PayPal will protect most transactions as long as the user follows the terms and conditions. There are instances where the Seller Protection doesn’t apply:

  • Claims, chargebacks, or reversals filed because the item is significantly different from how it was described (e.g. you described an item as “new,” but sent a used one).
  • It involves an item that PayPal determines, in its sole discretion, is a counterfeit item.
  • It involves an item that you deliver in person, including in connection with a payment made in your physical store, unless the buyer paid for the transaction in person by using a PayPal goods and services QR code.
  • It involves sales that are not processed either through a buyer’s PayPal account or a PayPal guest checkout transaction. 
  • It involves items equivalent to cash including gift cards.
  • It involves a donation.
  • It relates to the purchase of a financial product or investment of any kind.
  • It involves a payment sent using PayPal’s friends and family functionality.
  • It involves a payment made using PayPal Payouts and Mass Pay.
  • The item is a vehicle, including, but not limited to a motor vehicle, motorcycle, recreational vehicle, aircraft or boat.
  • Payments made in respect of gold (whether in physical form or in exchange-traded form).

In this case, because of Sanderson’s good standing with PayPal before this problem, the company removed the fees that put his account in collections. But his iPad and the money he thought he made by selling it are gone forever.

Sanderson says he isn’t willing to give up just yet and is exploring if there are any other possible avenues to get his money back. He hopes that his homeowner’s policy might cover this theft.

How can you make sure your PayPal transactions are safe?

Whether you are a buyer or a seller who uses PayPal to send or receive payments, the PayPal User agreement is your friend. It’s a lengthy document, but to make sure that you conduct all of your PayPal transactions in the safest possible way, it’s imperative to familiarize yourself with it.

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Michelle Couch-Friedman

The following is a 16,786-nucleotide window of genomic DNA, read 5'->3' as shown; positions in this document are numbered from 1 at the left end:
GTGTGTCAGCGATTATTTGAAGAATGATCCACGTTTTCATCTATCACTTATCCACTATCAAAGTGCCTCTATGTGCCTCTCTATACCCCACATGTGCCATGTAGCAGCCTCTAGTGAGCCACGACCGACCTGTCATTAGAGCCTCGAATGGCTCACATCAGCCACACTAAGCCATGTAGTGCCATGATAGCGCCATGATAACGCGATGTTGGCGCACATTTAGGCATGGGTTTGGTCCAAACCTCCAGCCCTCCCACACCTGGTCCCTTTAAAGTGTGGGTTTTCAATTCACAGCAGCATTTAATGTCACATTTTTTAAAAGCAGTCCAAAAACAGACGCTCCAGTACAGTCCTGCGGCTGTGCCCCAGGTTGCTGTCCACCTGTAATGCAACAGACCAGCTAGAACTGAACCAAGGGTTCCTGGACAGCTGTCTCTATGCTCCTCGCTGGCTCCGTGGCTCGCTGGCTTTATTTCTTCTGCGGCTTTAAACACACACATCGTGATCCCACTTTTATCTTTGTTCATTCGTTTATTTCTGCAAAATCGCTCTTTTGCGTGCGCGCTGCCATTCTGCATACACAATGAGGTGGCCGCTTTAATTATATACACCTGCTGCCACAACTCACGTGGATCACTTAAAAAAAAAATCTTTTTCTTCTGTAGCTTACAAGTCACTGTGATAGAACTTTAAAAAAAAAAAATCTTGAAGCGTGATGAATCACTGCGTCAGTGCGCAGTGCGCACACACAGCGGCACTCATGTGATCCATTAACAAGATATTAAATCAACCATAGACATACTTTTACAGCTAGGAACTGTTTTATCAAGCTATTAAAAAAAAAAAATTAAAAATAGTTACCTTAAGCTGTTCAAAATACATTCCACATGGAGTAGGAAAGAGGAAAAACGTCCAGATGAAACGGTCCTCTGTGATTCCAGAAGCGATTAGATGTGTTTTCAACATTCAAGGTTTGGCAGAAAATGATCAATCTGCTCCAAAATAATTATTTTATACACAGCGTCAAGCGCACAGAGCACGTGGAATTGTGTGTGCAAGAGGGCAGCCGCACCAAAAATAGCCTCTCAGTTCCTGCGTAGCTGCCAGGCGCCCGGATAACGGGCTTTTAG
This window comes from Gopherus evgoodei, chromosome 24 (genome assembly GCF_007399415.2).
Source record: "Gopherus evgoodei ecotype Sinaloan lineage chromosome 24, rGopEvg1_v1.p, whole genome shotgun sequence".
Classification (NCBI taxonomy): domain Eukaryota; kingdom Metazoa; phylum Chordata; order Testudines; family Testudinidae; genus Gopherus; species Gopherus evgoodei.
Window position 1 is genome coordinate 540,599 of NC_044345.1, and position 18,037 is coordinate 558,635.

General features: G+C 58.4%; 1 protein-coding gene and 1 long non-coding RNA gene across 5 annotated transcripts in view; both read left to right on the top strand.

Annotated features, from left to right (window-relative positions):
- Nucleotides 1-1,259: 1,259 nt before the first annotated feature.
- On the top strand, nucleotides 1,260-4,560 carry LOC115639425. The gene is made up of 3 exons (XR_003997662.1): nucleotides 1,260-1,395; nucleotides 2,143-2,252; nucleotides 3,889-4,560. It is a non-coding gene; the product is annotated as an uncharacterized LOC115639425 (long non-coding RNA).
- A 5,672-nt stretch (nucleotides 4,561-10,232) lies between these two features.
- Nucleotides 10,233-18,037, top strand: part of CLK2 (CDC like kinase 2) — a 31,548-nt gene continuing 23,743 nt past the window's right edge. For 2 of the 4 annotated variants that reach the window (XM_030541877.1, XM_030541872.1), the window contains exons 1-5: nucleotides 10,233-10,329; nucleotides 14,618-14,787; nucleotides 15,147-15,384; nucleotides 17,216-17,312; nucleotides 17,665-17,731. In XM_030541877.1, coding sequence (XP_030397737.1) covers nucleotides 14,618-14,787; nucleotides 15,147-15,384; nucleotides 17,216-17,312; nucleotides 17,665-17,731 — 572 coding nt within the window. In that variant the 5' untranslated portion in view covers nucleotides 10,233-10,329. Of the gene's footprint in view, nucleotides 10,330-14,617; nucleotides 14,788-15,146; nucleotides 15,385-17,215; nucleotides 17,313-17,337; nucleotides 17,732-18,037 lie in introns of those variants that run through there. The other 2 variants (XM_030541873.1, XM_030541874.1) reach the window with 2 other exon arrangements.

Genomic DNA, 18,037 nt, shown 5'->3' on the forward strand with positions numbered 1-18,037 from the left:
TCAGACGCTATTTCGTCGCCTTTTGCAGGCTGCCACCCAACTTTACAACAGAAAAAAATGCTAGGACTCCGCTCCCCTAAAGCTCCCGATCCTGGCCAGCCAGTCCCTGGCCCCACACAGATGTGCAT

Michelle Couch-Friedman is the founder and CEO of Consumer Rescue. She is a consumer advocate, ombudsman columnist, mediator, writer, and licensed psychotherapist. Michelle is a public speaker, and her expert guidance has been cited in MarketWatch, Consumer Reports, Travel & Leisure, The Wall Street Journal, Newsweek, Popular Science, CNN, CNBC, Boston Globe, CBS News, National Geographic, Travel Weekly, Reader's Digest and more. You might even catch Michelle on TV reporting on a situation. :) Michelle is also the travel ombudsman columnist for The Points Guy and is the former executive director of the nonprofit Elliott Advocacy. During her six years in that position, she resolved thousands of cases for troubled travelers and other consumers. You can read hundreds of 5-star reviews Michelle earned during her service to the nonprofit since 2016 here on Great Nonprofits. She is also a member of the Society of American Travel Writers. Today, she continues to spend as much time as possible fiercely defending consumers and traveling the world with her family. Contact her at Michelle Couch-Friedman or on Linkedin, Twitter or Facebook.
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George Schulman

Had he shipped it, I suppose he would have some proof of shipping and perhaps of delivery, but if the buyer still claimed fraud (and perhaps rightly so if the thief had access to both his account and his mailbox) then someone is out the $650. Could still be the OP.

We have pretty much stopped doing business with EBay, PayPal, Facebook sellers, etc. Too much fraud and no protection.

deRuiter

On very rare occasions when we sell a large piece of furniture on ebay and it must be picked up because it is too big to ship, I insist the buyer pay cash upon pick up. This solves all potential problems as the person who gives me the money takes the item with him / her. If it is a large sum of money have the buyer meet you at your bank, deposit the money while he is with you and then go to the location where he will pick up the item. You can hand the person a written receipt for the money at the bank.